- How much land is covered in buildings and other structures
- How much land is used to raise crops
- How much land is used for grazing
- How much land (or, in this case, surface water) is used for fishing
- How much forested land is logged for wood and paper products
- How much forested land would be required to absorb carbon emissions
Measured this way, 68% of Americans’ ecological impact is from carbon emissions. According to a 2014 study by the Environmental Protection Agency, the single largest source of Americans’ carbon emissions is from electricity production. While some of this can be reduced by switching to LED lighting, unplugging unused appliances and other good practices, the only way to offset the impact entirely is by switching to a sustainable electricity source like solar.
All told, installing the average Minnesota home’s solar array has the same environmental impact as:
- Planting 4,400 trees
- Conserving 183,000 pounds of coal
- Biking instead of driving for 415,000 miles
- Or recycling 2.2 tons of waste
Advantages and Disadvantages of Solar
We’ve already covered in depth the two major benefits of solar power: major economic savings and a drastically reduced carbon footprint. Other benefits pertain to people who own electric cars (who wouldn’t want to do away with the electric bill AND the gas bill?) and tech-thusiasts who want to charge their iPhones using the same technology powering the International Space Station.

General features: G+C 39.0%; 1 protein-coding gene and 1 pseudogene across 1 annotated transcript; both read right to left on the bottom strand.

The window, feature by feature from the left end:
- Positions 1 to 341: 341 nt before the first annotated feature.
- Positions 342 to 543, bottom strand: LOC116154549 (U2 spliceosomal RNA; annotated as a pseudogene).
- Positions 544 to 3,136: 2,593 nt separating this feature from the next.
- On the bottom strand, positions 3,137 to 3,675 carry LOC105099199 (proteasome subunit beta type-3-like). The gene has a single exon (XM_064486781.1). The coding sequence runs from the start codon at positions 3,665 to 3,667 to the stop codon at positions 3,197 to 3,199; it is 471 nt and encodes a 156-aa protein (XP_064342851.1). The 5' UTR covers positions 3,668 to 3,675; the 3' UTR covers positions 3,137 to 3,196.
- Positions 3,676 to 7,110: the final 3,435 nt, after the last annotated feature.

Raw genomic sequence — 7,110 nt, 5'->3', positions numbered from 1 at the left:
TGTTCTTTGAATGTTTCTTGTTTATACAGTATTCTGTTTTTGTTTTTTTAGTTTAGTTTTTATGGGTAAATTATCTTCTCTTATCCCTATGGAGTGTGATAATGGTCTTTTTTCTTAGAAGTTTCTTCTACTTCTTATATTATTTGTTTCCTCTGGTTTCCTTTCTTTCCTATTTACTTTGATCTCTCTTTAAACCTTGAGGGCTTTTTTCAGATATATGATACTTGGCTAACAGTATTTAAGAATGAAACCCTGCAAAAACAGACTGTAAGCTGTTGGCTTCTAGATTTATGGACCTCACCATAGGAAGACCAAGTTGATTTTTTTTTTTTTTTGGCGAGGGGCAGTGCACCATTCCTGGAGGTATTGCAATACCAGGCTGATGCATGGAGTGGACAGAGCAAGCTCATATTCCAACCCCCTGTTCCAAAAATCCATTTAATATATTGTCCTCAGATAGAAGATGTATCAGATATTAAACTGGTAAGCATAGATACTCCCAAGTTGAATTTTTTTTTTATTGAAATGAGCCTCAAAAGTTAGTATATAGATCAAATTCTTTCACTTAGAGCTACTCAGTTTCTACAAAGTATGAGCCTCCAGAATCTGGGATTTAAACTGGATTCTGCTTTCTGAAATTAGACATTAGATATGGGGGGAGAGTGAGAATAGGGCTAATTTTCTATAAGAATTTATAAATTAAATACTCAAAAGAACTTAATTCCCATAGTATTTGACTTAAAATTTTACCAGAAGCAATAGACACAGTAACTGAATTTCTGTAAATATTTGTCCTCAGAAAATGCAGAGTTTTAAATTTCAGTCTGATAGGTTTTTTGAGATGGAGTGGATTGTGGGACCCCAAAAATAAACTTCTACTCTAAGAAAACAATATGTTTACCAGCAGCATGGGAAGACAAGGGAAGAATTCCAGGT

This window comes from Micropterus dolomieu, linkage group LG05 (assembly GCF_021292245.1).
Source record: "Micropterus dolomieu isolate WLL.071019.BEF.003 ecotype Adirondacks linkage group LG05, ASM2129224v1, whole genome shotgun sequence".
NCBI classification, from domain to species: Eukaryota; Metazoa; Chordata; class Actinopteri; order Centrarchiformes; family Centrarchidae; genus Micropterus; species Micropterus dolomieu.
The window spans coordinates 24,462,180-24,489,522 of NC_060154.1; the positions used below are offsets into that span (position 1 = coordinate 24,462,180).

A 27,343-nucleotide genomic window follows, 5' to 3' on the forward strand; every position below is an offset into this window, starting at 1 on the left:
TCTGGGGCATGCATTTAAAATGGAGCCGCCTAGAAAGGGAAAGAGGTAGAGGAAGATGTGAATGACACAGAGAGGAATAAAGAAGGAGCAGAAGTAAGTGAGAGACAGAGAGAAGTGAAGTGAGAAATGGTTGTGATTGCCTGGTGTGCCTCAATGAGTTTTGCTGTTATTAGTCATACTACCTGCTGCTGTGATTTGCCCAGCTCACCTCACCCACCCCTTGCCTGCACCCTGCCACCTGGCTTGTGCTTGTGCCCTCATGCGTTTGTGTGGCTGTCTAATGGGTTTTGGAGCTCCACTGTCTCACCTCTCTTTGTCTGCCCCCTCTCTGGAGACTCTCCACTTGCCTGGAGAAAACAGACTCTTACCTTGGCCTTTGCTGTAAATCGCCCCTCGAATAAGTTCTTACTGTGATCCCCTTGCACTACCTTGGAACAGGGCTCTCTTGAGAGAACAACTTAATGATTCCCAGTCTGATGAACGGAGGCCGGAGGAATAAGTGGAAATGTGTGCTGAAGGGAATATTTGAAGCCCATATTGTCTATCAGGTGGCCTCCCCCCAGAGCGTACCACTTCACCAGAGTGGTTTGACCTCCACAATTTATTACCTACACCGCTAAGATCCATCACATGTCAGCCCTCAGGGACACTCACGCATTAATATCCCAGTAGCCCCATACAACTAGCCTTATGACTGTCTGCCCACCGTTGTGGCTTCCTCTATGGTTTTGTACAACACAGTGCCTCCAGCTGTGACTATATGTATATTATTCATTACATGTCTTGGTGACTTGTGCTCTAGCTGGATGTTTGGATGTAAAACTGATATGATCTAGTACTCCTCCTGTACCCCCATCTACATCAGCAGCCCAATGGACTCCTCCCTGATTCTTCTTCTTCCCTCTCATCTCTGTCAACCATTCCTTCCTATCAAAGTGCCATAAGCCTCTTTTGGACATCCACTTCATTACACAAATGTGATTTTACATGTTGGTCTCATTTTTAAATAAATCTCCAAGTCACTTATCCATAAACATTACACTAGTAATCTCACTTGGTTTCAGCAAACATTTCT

But since not everyone has solar, what are the holdups?
First and foremost, not every property is suitable for residential solar. It requires a southern-facing space with little to obstructions (which excludes many older neighborhoods with mature trees). For those who want to know if their home would be a candidate for solar power, Solar Connection will send a representative to your property for a site assessment at no charge. For those who can’t purchase their own systems, we encourage participation in community solar programs. Though the savings is not as great, it still has all of the ecological benefits of going solar.